Travel: The Other Hollywood 

A trip to the Seminole Hard Rock Hotel and Casino may offer glitz — but there's culture to be found too.

The multilayered complex occupies 100 acres of the Hollywood Reservation of the Seminole Tribe, about 15 minutes from southern Florida's Atlantic Ocean beaches. On our drive from the airport, we spotted the gleaming white Mediterranean-style hotel rising above lush, tropical landscaping.

In keeping with the resort's Hard Rock theme, both the hotel and casino showcase signed one-of-a-kind pieces of music memorabilia — more than 600 items, from a turquoise-and-black outfit complete with feather headpiece worn by Elton John to a flowered, beaded bra worn by Madonna.

Guest rooms in the hotel reflect a sleek, contemporary décor. Our room, which we were delighted to discover overlooked the large pool complex, was spacious. It also included an oversized bath with Roman tub and huge walk-in shower with multiple shower heads — great for soothing tired muscles after a day of traveling.

We'd spotted the Hard Rock Café in the lobby earlier and headed there for a late-night burger. The familiar sounds of slot machines drew us to the overflowing casino, more than 130,000 square feet of gaming machines and poker tables. After losing my usual pack of quarters, we took refuge in a small alcove that also doubled as a dance floor for the live band that was playing — a great spot for people-watching.

The next morning's agenda centered on outside relaxation, lounging at the pool. The 4.5-acre, lagoon-style pool meanders around a man-made mountain with waterfalls and a waterslide. Nestled at the base of the mountain, underneath the waterfall, is a pool bar. We splurged and rented a poolside cabana, which came equipped with a television, refrigerator and ceiling fan — all necessities on a hot day. Because we splurged there, we bypassed the services of the hotel's European-style spa, which offers among other things a "Chocolate Sensation" pedicure.

That night we dined on sumptuous scallops and Maryland crab cakes at Council Oak, a sophisticated steak-and-seafood restaurant in the hotel. Service was impeccable, as was the spectacular sunset via the restaurant's bay of windows.

Next stop: Seminole Paradise, a vibrant collection of retail stores, restaurants and entertainment venues, just steps from the casino. We followed the crowd into three trendy nightclubs — Pangaea, Passion and Gryphon, fashioned after a sister club in the Village in New York — before taking our seats at the Legends in Concert show, where look-alike artists belted out the songs of famous artists, everyone from Stevie Wonder to Madonna, my favorite of the night.

As we walked back to the hotel, we got caught in the crowds coming out of Hard Rock Live, the complex's new state-of-the-art venue, after a show featuring comedian Larry the Cable Guy. The evening capped off with an exciting laser show over Lake Paradise that featured rock music legends. (An earlier show highlighted the history of the Seminole Tribe.)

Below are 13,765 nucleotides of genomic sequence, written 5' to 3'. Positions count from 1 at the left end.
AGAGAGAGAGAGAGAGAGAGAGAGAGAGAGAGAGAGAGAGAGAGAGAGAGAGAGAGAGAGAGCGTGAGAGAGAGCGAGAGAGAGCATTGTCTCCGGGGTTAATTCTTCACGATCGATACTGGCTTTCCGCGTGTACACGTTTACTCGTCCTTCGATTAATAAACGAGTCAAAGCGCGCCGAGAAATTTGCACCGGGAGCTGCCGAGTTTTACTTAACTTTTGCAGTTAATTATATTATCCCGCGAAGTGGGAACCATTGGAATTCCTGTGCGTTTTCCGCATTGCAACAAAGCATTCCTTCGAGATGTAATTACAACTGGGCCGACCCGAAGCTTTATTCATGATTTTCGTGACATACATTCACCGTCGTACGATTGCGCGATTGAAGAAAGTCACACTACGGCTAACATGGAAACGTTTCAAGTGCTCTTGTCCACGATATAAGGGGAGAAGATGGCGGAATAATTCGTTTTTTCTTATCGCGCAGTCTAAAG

Before leaving the resort, we visited the Seminole Okalee Indian Village & Museum, part of Seminole Paradise. The museum is an offshoot and preview center of the original Ah-Tah-Thi-Ki Museum on the Seminole Tribe's Big Cypress Reservation, north of Alligator Alley. One of the most colorful exhibits inside the museum focused on the evolution of Seminole clothing (skirts, capes and jackets) and the tribe's development of patchwork designs. One of the oldest objects in the collection is an intricately beaded bandolier shoulder bag and sash dating back to about 1830. We were told that Seminole men wore the bags over their shoulders in order to carry ammunition, tobacco and other valuables.

The main gallery also includes a 22-foot dugout canoe, the centerpiece of an exhibit detailing the importance of the canoe in tribal life, used for trading, hunting, fishing and the ongoing movement of Seminoles throughout the Florida Everglades.

The area outside the museum features an animal habitat, where we got up close and personal with Florida panthers, black bears, macaws, alligators and river otters before walking over to the traditional village, where we watched members of the tribe demonstrate woodworking, doll-making and cooking.

Later in the day, we planned a Venice of America sightseeing tour — just one of many adventure tours offered through the hotel and Aqua Sports — along the Intracoastal Waterway of Fort Lauderdale, known as the Venice of America. The guided boat tour passes by some of the most extravagant homes and yachts in southern Florida. A lingering thunderstorm put a damper on our plans but also gave us an opportunity to return, which we plan to do soon.




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